Martin Redrick, 40, appeared briefly in State Supreme Court in Manhattan on Tuesday with his hands cuffed. He was charged in the savage attack of Jeffrey Babbitt, 62 in Union Square Park on September 4th. (Photo: John Marshall Mantel for The New York Times)
Throughout his adult life, Martin Redrick bounced from one conflict to the next, frequently showing the potential for violence. He abused drugs, threw bottles and punches at the police and others, struggled with mental illness and was frequently agitated by white people. (Mr. Redrick is black.)
“Martin did not like authority and as we were growing up, the only people with authority were white people,” said a brother, Joseph Redrick, 47. “A lot of times that problem with authority was transferred to white people.”
Last Wednesday afternoon, that trait manifested itself again, according to the police. After finishing a chess game in Union Square Park, Mr. Redrick grew angry at white commuters bumping into him as they left the busy subway station and declared he was going to punch one, according to the New York Times.
Sheepshead Bay resident Jeffrey Babbitt, 62, died after being assaulted in Union Square Park on September 4th.
That person was Jeffrey Babbitt, a comic-book enthusiast from Brooklyn whom friends described as mild-mannered and who was leaving the station. Mr. Redrick, 40, punched Mr. Babbitt, 62, in the face, sending him to the ground and causing an injury that led to his death on Monday, the authorities said.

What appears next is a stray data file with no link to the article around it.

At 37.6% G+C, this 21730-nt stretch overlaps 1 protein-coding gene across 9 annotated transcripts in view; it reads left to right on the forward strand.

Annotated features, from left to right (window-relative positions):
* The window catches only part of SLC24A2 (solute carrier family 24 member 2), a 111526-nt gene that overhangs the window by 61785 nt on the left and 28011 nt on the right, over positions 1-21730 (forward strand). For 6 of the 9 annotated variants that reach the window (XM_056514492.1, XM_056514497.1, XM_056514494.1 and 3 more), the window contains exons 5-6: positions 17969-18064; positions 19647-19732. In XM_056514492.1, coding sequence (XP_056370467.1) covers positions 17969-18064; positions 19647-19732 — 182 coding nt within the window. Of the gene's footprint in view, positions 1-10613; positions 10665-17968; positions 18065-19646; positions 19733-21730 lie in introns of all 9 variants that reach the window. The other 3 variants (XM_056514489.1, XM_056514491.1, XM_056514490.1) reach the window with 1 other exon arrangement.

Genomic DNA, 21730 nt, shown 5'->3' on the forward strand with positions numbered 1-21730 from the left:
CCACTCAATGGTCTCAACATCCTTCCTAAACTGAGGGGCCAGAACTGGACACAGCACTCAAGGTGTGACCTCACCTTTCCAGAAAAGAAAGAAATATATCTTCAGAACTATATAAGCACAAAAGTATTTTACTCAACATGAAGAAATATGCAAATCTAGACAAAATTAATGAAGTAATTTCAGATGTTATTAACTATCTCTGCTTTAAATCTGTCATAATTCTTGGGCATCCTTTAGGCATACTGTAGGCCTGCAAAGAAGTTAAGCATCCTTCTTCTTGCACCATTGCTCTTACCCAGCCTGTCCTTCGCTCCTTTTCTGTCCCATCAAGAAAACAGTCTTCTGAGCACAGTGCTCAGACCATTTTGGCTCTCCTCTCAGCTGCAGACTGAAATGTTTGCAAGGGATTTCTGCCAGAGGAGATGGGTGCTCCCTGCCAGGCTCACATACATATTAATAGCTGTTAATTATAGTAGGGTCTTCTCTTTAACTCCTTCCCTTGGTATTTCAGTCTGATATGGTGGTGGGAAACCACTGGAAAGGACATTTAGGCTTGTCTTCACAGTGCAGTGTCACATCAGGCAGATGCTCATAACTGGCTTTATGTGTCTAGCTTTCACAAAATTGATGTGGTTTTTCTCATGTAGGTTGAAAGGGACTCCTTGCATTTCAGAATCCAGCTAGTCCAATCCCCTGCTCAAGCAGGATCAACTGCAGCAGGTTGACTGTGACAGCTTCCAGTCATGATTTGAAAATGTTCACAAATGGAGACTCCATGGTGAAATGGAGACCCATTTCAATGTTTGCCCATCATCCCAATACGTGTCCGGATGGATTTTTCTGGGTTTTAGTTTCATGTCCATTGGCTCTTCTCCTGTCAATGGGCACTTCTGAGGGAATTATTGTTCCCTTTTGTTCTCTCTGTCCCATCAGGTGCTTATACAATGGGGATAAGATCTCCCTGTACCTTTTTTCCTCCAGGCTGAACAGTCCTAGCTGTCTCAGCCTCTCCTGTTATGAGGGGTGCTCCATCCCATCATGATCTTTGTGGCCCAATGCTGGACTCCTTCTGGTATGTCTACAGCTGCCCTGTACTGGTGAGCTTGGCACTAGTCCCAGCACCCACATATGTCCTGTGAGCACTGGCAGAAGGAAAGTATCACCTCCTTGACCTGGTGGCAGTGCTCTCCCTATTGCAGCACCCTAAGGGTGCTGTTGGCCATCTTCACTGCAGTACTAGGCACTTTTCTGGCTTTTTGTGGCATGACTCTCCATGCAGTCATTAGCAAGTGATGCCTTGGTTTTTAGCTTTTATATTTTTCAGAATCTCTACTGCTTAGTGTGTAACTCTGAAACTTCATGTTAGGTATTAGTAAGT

The assault charges against Mr. Redrick had not yet been upgraded to a more serious charge on Tuesday, but new details emerged about his troubled background, one that may have foreshadowed violence, but never apparently rose to the level that might have required lengthy imprisonment or hospitalization.
Mr. Redrick — who appears to have given the police the false name of Lashawn Marten — grew up with five brothers and a sister in Newburgh, N.Y., about 60 miles north of New York City.
Scarlett Thomas, who was married to Joseph Redrick until 2009, said she and Joseph adopted Martin Redrick’s son when the father was in and out of jail. And though Martin Redrick sometimes displayed anger toward white people, both Joseph Redrick and Ms. Thomas , who is white, said he was always kind to Ms. Thomas’s daughter from a previous marriage. “He called her ‘My precious little Snow White,’ ” she said.
But there had long been worries within the family about Mr. Redrick’s behavior, which had worsened with drug use, she said.
“In the ’90s, he smoked something called wet — marijuana soaked in formaldehyde,” she said in a telephone interview from Dallas, where she now lives. “Everybody who knew him knew he was unpredictable and was going to snap one day.”
Jeffery Babbitt, 62, lies on the pavement in the Southern end of Union Square Park on September 4th after being allegedly struck in the face by Martin Redrick in an unprovoked attack. Mr. Babbitt, a retired transit worker hit his head on the ground and was later declared brain dead at Bellevue Hospital. (Photo: Joey Boots via gothamist)
In 1997, Mr. Redrick pleaded guilty to assault in Newburgh and was sentenced to six months in jail and five years’ probation, according to court records. He violated the terms of his probation and was resentenced to 16 months in prison.